Don't get distracted by Aaron Hernandez blame game
Posted July 10, 2013
Let me preface these ruminations with this: I grew up a fan of the New England Patriots.
Three years ago, I was pretty steamed when Bob Kraft and company selected Rob Gronkowski in the second round of the NFL Draft ahead of the guy who I thought would be the best addition to their tight end corps. Two rounds later, seemingly a bargain, they got him anyway.
I’ve enjoyed watching Aaron Hernandez torch the turf in three years with my favorite NFL team. I liked his willingness to line up in the backfield and carry the ball two seasons ago with a rushing attack on life support. Heck, I’m a sucker for touchdown celebrations, and I loved his ridiculous version of making it rain. Sometimes, he cracked the combination of a safe, sometimes he used a shovel.
Apparently, fake dollar bills aren’t the only things Hernandez has buried from the rest of the world. By now, I’m sure everyone’s heard about his recent criminal investigations. Whether or not Hernandez is guilty in the murder of semi-pro football player Odin Lloyd is not for me, or the rest of us, to decide. I’ll let a jury handle that. It is the judicial process our country is based on. However, the rest of the free world who will not be sitting in a jury box can speculate or play the blame game. This is the slippery slope, I’ll attempt to navigate.
So, who’s to blame? Shouldn’t someone have seen the warning signs? What about Urban Meyer? Did you know Hernandez failed a drug test while at the University of Florida? One or six depending on who you hear it from.
Granted, Tyrann Mathieu admitted to failing 10 of them during his time at LSU. He thinks, that is, he lost count once it hit double digits.
Hernandez had no leash at UF according to some folks. Just ask former Tampa Bay Buccaneer and Indianapolis Colt, Anthony McFarland. As he blogged recently for the CBS affiliate in Tampa, “this brings me to Urban Meyer, who by all accounts didn’t care about what was going on with all these players off the field. He was just worried about winning games and if that’s the case then he failed Aaron Hernandez.”
McFarland even went so far to label Meyer as an enabler. Geez, haven’t seen this much finger wagging since that Dikembe Mutombo-Geico commercial.
How about Kraft, Bill Belichick, and the rest of the Patriots organization? A potential first-round pick slipped through everyone’s fingers and fell to them as the 113th overall selection? There had to have been a reason why 31 other teams passed on him multiple times over, right?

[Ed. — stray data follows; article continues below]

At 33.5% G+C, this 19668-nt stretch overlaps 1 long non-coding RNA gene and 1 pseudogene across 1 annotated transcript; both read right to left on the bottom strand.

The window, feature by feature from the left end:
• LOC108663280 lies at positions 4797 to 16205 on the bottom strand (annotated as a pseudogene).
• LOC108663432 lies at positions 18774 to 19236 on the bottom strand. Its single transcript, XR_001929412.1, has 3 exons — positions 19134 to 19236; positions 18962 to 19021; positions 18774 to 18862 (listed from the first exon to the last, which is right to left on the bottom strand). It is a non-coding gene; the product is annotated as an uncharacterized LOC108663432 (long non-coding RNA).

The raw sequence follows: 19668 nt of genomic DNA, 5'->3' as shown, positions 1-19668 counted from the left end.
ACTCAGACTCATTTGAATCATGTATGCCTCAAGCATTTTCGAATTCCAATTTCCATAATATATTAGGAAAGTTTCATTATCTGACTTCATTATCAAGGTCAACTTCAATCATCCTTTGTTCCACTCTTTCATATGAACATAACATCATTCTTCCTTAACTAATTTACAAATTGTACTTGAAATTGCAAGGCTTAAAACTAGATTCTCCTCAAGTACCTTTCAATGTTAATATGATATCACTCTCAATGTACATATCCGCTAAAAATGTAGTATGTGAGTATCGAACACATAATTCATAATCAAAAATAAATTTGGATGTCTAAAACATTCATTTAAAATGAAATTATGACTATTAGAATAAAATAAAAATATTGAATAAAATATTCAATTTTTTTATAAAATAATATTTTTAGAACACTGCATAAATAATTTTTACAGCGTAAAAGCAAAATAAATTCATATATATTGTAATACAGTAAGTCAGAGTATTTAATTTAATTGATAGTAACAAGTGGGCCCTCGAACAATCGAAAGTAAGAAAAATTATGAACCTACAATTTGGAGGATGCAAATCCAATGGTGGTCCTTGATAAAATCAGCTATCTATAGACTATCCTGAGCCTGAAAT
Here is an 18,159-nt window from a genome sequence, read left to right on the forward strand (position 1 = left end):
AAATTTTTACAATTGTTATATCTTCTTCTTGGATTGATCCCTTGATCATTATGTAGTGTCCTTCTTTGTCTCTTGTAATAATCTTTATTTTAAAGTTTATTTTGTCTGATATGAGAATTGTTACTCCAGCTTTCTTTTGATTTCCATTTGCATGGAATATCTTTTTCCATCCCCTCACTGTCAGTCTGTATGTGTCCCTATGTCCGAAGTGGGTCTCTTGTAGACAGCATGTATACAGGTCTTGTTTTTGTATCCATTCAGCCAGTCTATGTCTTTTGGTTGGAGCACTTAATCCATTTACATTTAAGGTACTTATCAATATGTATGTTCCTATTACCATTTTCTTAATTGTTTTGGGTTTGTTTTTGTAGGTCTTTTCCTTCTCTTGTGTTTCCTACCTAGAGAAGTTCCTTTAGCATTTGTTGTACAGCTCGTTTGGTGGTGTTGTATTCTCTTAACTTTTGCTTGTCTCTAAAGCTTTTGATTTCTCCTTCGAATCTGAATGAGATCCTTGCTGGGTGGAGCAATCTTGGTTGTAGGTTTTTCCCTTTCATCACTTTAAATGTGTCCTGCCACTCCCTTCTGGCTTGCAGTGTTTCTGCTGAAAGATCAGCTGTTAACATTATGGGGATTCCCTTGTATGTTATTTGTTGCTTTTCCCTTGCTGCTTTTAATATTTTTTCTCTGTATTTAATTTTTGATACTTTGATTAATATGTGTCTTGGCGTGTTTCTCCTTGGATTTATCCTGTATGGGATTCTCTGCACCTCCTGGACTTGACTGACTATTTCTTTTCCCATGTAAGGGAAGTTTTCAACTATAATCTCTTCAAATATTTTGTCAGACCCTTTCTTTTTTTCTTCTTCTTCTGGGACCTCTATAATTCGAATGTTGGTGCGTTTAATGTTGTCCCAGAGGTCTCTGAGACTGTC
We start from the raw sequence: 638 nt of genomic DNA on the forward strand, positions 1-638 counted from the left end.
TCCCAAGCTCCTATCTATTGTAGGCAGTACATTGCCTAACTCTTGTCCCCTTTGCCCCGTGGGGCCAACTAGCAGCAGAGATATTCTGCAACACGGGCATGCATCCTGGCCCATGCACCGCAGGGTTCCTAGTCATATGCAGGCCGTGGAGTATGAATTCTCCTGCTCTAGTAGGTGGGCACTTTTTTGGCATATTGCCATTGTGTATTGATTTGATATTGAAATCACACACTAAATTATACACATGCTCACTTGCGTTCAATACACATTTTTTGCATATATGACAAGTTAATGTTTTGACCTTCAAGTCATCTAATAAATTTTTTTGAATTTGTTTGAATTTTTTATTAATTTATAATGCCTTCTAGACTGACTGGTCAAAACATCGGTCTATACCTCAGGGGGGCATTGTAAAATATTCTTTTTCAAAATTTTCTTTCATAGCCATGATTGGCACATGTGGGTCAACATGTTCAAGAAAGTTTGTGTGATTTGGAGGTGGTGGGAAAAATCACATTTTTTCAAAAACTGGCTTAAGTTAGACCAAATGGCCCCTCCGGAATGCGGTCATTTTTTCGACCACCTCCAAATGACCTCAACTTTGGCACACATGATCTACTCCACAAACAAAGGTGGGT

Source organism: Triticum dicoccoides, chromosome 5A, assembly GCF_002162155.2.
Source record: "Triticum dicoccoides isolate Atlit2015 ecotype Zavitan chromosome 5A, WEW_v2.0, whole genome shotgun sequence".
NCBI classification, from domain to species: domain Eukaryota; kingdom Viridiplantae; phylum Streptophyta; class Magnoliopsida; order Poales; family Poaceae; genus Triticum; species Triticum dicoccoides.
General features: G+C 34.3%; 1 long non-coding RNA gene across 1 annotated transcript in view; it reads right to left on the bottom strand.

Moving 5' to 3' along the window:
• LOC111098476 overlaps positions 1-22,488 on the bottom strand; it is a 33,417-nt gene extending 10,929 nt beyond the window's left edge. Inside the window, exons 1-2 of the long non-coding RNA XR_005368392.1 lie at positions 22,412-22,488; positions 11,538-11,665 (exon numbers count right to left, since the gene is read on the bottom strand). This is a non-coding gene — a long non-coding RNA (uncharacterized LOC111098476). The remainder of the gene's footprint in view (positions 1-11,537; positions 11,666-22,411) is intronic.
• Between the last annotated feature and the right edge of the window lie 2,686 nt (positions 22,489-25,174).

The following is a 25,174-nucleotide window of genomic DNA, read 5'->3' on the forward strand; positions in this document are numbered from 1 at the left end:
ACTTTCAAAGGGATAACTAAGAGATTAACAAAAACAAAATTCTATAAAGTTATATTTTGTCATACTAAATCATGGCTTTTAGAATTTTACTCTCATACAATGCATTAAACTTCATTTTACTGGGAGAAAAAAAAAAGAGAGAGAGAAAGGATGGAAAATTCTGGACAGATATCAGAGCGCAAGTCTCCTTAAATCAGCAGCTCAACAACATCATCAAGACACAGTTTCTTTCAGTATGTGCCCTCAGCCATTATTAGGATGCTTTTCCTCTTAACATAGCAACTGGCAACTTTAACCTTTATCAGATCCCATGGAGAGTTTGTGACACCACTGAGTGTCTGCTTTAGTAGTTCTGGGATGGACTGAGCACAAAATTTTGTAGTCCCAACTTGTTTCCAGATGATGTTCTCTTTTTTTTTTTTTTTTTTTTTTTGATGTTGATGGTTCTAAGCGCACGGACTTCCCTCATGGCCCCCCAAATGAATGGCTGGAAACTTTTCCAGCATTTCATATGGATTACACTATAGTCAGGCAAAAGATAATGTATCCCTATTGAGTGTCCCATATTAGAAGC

ESPN’s Ashley Fox points her finger squarely at Foxboro. In a recent article, Fox condemned Patriots’ brass because “they knew he had issues.” Kraft’s brand? “Tarnished,” according to Fox. The quick dismissal from the team? “Too little, too late.”
“Character issues” is the new, hip label thrust upon sports’ problem children. Hernandez had them, that’s not deniable. You know who else wore that same label? Bruce Irvin. Why would any NFL team, much less a university, take a chance on a kid who dropped out of high school in his junior year? Why would someone risk the prestige of their program on a kid who spent two weeks in jail after being arrested for burglarizing a drug dealer’s house? West Virginia University, and subsequently, the Seattle Seahawks rolled the dice on him. Safe to say, they haven’t come up snake eyes.
Point being, for every Aaron Hernandez there are a multitude of Bruce Irvins. Success stories from less-than-affluent backgrounds and checkered pasts. Which is why I’m not buying the “who’s at fault” fiasco.
It is a real mess of a case. While some decry Hernandez’s gang ties, he claims not to have any, despite certain photos that have surfaced. Some screamed guilty at the sight of his tattoos, despite police not finding any correlation. Others point to his questionable Connecticut friends.
Once again, I’m not about to play judge, jury and executioner, but I’ll gladly partake in this blame game. If there’s a finger to be pointed, I’m aiming it at the one who allegedly committed the crime, and laying off Meyer, Kraft, Belichick, etc. Perhaps the most poignant thought I’ve read on the subject came from that beacon of intelligent enlightenment, Facebook:
“Before we got him, my dog Coco would run with a wild pack of street dogs throughout the neighborhood. The pack of dogs would chase after bicyclists and be a little rowdy on the street – trampling flowerbeds and such. Coco then got adopted by us. Now, he stares out the window and the pack of dogs who run around and does not seem to care one bit about going back to that lifestyle – he knows he's in a better place. Aaron Hernandez seemed to be in a better place making millions as a pro football player. Yet, he didn't seem to want to leave the street life behind. It's too bad Aaron Hernandez didn't have as much sense as my dog Coco.”
Currently listening to: Nine Inch Nails, “Came Back Haunted," directed by one of Hollywood’s finest, David Lynch. This may be the first entity of his that I’ve ever seen which did not directly require a trip to wikipedia or IMDB to make any sense of what I just watched. I’m still trying to wrap my head around “Lost Highway.”